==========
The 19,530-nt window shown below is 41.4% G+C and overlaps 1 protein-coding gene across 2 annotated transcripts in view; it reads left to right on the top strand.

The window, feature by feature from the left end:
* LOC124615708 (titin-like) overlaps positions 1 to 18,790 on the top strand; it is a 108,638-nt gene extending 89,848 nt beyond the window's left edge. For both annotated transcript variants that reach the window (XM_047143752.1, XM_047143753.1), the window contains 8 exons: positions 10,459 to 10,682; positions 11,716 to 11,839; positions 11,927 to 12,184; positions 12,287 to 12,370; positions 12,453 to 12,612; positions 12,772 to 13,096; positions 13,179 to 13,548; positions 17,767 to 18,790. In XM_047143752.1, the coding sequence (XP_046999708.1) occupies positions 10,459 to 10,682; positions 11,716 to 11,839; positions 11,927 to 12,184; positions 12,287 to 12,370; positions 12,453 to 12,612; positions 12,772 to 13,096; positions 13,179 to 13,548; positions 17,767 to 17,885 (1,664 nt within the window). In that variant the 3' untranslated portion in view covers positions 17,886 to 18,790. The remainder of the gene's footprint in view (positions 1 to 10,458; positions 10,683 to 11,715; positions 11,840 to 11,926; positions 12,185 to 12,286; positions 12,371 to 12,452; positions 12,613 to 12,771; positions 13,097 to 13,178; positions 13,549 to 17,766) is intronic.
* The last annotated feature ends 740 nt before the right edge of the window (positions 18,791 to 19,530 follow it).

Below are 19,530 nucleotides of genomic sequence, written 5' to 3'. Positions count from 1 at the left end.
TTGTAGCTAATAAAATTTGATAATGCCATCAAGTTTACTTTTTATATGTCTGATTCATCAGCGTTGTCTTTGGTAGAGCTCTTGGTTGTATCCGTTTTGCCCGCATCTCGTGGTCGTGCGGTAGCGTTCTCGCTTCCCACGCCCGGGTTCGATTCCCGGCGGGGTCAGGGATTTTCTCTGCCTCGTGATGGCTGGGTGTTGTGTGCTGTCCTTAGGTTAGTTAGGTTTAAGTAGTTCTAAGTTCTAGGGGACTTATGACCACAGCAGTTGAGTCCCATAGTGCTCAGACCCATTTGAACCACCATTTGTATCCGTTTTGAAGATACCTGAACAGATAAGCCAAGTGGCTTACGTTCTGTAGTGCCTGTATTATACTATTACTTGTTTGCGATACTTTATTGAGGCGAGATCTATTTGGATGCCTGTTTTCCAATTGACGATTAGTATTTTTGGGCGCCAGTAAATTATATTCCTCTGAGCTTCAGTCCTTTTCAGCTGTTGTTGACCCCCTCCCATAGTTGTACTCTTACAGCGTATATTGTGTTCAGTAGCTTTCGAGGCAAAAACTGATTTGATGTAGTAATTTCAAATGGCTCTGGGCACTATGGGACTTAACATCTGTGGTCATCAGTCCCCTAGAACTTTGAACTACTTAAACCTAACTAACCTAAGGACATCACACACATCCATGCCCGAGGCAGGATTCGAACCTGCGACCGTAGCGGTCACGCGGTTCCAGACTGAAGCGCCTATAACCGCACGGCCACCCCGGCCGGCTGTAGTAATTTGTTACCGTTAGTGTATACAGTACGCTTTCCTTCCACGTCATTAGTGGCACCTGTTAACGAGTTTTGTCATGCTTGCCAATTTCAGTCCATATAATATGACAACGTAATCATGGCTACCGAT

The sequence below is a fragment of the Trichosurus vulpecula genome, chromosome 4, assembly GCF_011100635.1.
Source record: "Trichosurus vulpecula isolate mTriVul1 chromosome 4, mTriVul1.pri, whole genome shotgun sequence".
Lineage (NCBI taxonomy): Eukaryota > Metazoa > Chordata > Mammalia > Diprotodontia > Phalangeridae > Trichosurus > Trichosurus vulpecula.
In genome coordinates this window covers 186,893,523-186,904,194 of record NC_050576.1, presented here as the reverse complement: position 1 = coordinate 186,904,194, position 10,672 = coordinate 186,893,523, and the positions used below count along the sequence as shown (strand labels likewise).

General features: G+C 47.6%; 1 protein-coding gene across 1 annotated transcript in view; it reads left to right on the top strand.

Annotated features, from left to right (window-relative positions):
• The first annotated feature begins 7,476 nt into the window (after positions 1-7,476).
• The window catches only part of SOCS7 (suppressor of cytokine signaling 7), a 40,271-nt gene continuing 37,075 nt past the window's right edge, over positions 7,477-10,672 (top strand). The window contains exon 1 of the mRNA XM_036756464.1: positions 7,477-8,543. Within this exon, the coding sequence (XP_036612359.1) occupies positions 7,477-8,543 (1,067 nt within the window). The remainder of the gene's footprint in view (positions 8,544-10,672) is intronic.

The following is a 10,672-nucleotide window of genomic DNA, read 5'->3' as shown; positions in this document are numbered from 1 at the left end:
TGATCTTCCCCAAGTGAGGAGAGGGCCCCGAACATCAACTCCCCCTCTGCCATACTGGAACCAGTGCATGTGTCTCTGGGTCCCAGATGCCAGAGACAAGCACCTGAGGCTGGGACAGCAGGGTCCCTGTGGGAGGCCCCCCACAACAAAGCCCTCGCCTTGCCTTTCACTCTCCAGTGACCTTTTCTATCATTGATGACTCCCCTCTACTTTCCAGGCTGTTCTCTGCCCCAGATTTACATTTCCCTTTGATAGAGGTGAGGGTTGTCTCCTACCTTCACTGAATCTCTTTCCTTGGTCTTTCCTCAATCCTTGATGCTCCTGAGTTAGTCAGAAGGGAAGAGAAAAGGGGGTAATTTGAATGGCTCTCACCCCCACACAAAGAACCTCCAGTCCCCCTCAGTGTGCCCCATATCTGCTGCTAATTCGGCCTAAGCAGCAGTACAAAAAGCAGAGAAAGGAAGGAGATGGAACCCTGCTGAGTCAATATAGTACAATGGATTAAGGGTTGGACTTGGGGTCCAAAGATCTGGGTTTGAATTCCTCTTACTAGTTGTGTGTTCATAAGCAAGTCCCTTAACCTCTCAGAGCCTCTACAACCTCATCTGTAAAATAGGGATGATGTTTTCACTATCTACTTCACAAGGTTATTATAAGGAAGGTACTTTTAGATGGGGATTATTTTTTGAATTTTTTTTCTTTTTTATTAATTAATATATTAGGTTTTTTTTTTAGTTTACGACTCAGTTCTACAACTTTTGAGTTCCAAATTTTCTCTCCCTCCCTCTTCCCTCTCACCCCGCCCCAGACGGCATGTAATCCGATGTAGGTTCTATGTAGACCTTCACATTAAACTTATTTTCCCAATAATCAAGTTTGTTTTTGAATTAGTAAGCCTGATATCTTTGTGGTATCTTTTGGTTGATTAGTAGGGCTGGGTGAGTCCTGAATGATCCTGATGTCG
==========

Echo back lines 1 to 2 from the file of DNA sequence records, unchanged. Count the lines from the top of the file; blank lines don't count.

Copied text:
The 19,530-nt window shown below is 41.4% G+C and overlaps 1 protein-coding gene across 2 annotated transcripts in view; it reads left to right on the top strand.

The window, feature by feature from the left end: